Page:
Beached by Homophobia; How Robbins Thompson Caught a Wave of Antigay Sentiment and Quit the Professional Surfing Circuit

The Advocate (The national gay & lesbian newsmagazine), November 25, 1997 | Go to article overview
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Beached by Homophobia; How Robbins Thompson Caught a Wave of Antigay Sentiment and Quit the Professional Surfing Circuit


When former professional surfer Robbins Thompson went on NBC's Dateline to talk about an infamous old pal, alleged spree killer Andrew Cunanan, waves of homophobia hammered him for days afterward at San Diego's beaches.

The wisecracks and contemptuous stares came as no surprise. Thompson, 34, says he ended his surfing career two years ago because of too many nagging questions, innuendos, and off-color remarks regarding his homosexuality. The surfing world Thompson saw did not jibe with images of carefree, laid-back wave riders who live by the credo, To each his own.

"Sometimes it was difficult trying to keep my concentration, wondering what everybody was thinking about me," says Thompson, who began to hear antigay comments in the water and found the word fag spray-painted on his car several times as his sexuality became known to other surfers on the Association of Surfing Professionals tour.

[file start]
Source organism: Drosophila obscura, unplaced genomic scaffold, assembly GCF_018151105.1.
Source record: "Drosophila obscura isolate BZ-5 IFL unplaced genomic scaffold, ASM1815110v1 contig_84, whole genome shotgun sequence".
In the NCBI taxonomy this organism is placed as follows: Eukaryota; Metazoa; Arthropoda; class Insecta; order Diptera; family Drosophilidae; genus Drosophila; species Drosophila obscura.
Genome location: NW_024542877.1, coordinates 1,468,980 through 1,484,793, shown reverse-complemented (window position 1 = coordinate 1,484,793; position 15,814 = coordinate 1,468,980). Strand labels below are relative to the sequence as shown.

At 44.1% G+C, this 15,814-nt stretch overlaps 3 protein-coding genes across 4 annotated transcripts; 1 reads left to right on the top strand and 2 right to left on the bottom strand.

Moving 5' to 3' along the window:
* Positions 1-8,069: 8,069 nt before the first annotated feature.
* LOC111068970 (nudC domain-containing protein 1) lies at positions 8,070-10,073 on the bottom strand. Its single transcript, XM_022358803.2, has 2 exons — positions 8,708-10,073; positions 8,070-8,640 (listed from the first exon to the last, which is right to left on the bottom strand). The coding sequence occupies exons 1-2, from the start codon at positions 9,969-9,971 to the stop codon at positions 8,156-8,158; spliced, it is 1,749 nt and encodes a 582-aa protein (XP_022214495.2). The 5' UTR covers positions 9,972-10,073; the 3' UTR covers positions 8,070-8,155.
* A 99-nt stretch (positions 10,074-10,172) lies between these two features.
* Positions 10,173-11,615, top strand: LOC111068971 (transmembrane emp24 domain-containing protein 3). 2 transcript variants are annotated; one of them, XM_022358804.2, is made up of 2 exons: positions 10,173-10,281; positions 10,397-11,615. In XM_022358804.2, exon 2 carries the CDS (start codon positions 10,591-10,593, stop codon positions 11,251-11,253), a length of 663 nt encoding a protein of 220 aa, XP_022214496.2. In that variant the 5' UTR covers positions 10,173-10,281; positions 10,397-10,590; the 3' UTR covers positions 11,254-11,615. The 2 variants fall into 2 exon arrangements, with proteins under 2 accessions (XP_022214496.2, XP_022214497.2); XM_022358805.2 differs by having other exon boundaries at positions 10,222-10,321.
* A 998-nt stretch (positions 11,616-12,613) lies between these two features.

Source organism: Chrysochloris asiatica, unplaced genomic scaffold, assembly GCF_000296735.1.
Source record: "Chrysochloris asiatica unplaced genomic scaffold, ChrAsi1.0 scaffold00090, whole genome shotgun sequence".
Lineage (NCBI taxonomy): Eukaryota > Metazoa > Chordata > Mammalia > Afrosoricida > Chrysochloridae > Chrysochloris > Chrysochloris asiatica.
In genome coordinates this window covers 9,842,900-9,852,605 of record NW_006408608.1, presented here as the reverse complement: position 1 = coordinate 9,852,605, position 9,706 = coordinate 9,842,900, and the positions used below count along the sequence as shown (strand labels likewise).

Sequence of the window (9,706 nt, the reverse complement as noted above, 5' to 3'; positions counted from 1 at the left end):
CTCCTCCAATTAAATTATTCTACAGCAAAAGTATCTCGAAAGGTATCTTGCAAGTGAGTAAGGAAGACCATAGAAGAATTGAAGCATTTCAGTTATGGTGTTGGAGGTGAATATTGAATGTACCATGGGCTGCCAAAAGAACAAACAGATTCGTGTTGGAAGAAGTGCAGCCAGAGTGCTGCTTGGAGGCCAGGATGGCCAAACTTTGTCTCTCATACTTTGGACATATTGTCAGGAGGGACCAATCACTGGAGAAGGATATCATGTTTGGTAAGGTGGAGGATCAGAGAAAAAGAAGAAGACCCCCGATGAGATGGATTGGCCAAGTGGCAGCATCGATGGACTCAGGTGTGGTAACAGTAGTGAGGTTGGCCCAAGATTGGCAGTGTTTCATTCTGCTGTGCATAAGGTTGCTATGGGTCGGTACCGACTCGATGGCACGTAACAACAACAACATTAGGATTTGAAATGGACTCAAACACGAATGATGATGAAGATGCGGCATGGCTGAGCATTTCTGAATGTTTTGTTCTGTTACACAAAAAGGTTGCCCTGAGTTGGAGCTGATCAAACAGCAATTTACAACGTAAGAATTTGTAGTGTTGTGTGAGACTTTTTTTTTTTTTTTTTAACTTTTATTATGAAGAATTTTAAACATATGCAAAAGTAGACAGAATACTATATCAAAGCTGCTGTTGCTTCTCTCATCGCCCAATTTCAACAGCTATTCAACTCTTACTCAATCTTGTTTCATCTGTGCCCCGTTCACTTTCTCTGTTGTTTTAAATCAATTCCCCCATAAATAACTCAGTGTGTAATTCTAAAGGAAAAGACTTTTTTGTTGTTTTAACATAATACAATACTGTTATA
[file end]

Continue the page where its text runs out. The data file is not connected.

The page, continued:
Relationships with other surfers became an impossibility, Thompson says, so he isolated himself. "If I spent too much time with fellow surfers, accusations would start to fly. There were a couple of times when possible relationships [with other gay surfers] ended too quickly because of fear of being caught."

As it is for many athletes in professional sports, success is measured not only by performance but also by securing sponsorships. Multimillion-dollar companies often turn to surfers when marketing their products for the sun-and-sand set.

Steven Clark, team and promotions manager for sportswear manufacturer Gotcha International, admits that an openly gay surfer would have a difficult time finding sponsors. "Professional surfing is definitely a hetero sport," Clark says. "That's just the way it is. I know I'm being hypocritical when I say this, because I grew up in Laguna Beach [a California city with a large gay population] and I have gay friends. But from a business standpoint, sponsoring a gay surfer would not make sense right now."

Gotcha spends more than half a million dollars a year on sponsorships.

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